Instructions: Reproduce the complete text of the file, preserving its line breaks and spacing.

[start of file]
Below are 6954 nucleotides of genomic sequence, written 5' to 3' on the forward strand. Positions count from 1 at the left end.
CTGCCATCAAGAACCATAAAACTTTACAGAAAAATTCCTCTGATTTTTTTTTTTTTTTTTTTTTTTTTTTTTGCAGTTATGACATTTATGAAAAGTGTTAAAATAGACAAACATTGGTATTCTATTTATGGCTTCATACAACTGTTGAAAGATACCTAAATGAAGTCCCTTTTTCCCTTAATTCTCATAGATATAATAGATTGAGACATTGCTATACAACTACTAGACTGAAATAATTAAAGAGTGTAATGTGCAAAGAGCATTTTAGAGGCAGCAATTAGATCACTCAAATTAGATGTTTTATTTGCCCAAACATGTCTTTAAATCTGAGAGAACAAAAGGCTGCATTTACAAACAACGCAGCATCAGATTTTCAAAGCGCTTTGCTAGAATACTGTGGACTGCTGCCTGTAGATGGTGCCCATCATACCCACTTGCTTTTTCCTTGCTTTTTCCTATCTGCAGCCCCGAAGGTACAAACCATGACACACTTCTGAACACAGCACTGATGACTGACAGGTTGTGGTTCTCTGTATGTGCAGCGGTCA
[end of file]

Below are 6954 nucleotides of genomic sequence, written 5' to 3' on the forward strand. Positions count from 1 at the left end.
CTGCCATCAAGAACCATAAAACTTTACAGAAAAATTCCTCTGATTTTTTTTTTTTTTTTTTTTTTTTTTTTTGCAGTTATGACATTTATGAAAAGTGTTAAAATAGACAAACATTGGTATTCTATTTATGGCTTCATACAACTGTTGAAAGATACCTAAATGAAGTCCCTTTTTCCCTTAATTCTCATAGATATAATAGATTGAGACATTGCTATACAACTACTAGACTGAAATAATTAAAGAGTGTAATGTGCAAAGAGCATTTTAGAGGCAGCAATTAGATCACTCAAATTAGATGTTTTATTTGCCCAAACATGTCTTTAAATCTGAGAGAACAAAAGGCTGCATTTACAAACAACGCAGCATCAGATTTTCAAAGCGCTTTGCTAGAATACTGTGGACTGCTGCCTGTAGATGGTGCCCATCATACCCACTTGCTTTTTCCTTGCTTTTTCCTATCTGCAGCCCCGAAGGTACAAACCATGACACACTTCTGAACACAGCACTGATGACTGACAGGTTGTGGTTCTCTGTATGTGCAGCGGTCA